Tony

      • Thanks Tony,

        Whenever I dip into Catholic theology – which admittedly isn’t that often – it makes me think of an endless choice between different pathways, each leading through its own configuration of thicket, swamp, desert and minefield, but hopefully all leading to the same sort of place. That’s assuming the traveller doesn’t die of exhaustion on the way.

        There is probably a good reason why the most obvious, quick, simple, easy, uncluttered path is always ignored (there is only what we think we know, and what we think knowing is). But ultimately it always escapes me.

        Thanks again, Chris.

  2. tonyequale says:

    Chris,

    The problem with “ideas” is that they disguise themselves as “reality” when they are in fact the products of a groping process of experimentation in common perception among human organisms forming themselves into a superorganism through time. History like all evolution is also convolution. It gropes; it is not linear. For those who relish the mind-boggling clutter of minute, disperse but always relevant detail, it is fascinating. But, yes indeed, you can die of exhaustion.

    Tony

    • Thanks again Tony,

      I was specifically referring to the concept of God, not philosophy in general or ideas in general. The problematic pathways were ones which factored in some sort of concept of God as an axiom. The uncluttered path was the one free of that axiom.

      But that was just in a theological context. (I called it ‘Catholic theology’ only because Catholic theology seems to go that extra polysyllabic mile.) Once all the theological thickets are taken out of contention that one remaining uncluttered path starts to fork and fork and lead to thickets and swamps of its own. But at least the air seems a little clearer.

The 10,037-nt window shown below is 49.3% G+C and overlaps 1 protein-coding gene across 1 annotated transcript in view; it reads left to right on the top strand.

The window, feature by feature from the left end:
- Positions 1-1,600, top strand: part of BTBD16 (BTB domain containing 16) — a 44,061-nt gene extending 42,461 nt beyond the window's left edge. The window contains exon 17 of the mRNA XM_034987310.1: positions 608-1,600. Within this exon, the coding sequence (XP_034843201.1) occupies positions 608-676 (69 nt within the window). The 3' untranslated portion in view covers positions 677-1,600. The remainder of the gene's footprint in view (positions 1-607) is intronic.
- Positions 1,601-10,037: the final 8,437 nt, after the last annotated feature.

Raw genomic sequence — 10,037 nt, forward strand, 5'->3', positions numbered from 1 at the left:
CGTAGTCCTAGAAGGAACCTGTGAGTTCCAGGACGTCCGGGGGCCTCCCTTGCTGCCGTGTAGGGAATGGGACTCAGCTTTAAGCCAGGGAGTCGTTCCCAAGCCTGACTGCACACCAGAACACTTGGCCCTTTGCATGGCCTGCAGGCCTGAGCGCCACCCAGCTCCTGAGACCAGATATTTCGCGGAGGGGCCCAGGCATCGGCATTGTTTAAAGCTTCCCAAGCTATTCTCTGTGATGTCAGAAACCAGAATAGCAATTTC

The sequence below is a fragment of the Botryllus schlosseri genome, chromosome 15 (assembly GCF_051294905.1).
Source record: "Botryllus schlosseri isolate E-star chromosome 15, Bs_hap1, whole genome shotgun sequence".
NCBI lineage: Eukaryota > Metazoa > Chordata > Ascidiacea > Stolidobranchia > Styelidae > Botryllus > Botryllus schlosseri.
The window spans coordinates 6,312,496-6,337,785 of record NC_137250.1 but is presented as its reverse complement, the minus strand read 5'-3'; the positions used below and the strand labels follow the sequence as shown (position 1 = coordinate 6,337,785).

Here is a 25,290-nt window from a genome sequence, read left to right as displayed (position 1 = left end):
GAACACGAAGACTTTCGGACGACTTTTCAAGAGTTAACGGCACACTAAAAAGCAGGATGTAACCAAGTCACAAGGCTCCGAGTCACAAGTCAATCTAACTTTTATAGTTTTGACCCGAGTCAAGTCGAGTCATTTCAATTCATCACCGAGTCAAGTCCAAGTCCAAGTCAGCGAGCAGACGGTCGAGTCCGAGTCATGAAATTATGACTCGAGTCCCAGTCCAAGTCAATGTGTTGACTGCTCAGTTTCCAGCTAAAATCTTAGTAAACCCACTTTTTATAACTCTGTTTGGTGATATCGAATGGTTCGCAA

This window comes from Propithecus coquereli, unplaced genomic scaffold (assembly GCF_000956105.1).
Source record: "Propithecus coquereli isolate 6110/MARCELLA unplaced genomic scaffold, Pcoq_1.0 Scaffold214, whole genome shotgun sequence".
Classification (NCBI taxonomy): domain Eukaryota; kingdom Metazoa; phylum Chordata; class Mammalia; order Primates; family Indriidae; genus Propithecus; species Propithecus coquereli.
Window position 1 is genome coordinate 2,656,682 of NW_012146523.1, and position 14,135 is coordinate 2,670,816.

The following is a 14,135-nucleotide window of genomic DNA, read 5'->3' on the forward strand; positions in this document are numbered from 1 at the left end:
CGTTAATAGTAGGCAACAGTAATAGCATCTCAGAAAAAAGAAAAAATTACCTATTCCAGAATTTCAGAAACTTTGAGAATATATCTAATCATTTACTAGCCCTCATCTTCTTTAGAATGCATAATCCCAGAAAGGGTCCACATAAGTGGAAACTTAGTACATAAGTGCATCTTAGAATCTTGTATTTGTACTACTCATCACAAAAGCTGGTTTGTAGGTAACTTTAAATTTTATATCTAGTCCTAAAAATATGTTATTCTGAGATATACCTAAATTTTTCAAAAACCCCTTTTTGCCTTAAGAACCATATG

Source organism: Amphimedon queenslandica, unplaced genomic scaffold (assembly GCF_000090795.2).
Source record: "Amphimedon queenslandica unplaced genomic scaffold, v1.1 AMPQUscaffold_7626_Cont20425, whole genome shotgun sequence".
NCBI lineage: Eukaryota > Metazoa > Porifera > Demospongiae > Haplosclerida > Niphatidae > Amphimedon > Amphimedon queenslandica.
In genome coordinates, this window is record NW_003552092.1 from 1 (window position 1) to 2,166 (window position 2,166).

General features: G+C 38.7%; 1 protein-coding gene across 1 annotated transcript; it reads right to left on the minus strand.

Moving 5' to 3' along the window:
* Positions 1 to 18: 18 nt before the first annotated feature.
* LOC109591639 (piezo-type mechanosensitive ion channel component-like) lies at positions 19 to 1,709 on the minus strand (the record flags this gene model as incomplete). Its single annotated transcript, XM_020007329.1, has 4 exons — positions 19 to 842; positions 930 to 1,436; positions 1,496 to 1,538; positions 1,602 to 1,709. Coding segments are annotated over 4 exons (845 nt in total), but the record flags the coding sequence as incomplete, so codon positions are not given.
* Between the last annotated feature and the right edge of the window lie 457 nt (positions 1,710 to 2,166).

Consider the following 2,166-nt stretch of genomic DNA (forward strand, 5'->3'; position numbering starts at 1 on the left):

I remember a book by Don Cupitt called Taking Leave of God, which I may or may not have read. I’ve read a number of his, and a lot of them could have had that title, so it’s probably academic. The thing that’s always intrigued me is that if one has been in a theological environment and struggled with the implications and contradictions the concept of God can contain and engender, and then one comes out the other side with a concept of God which is logically indistinguishable from the absence of God*, is that any different from never having had the concept of God in the first place? Must it be different?

      (*By ‘absence of God’ I mean for example one realises that God is on both the top and the bottom of the equation so one can remove God by dividing through by God. Or for example God turns out to be identical with something else one assumed or half expected was also there all along – eg being, or the universe, or matter, or energy.)

      Hope this makes some kind of sense.

      Thanks, Chris.

      • Chris – I haven’t read Cupitt, but I think I recognize the reality of what he is talking about. I can see it more clearly in others than in myself, but I’m never confident that the “god” in whom I no longer believe does not still inform the fundamental structure of my reality. My brother recently told me he was completely without faith, but was subsequently shocked when I said I believedneither in god or that I had a “soul.” His belief that a soul was the only way to distinguish between a corpse and a living organism seemed logically beyond question to him and was not a matter of faith. And of course, the evidence for the existence of God is that the universe exists at all. Both of these ideas are so deeply ingrained in the structure of Christian reality that they are as unquestionable to my brother as the rising sun.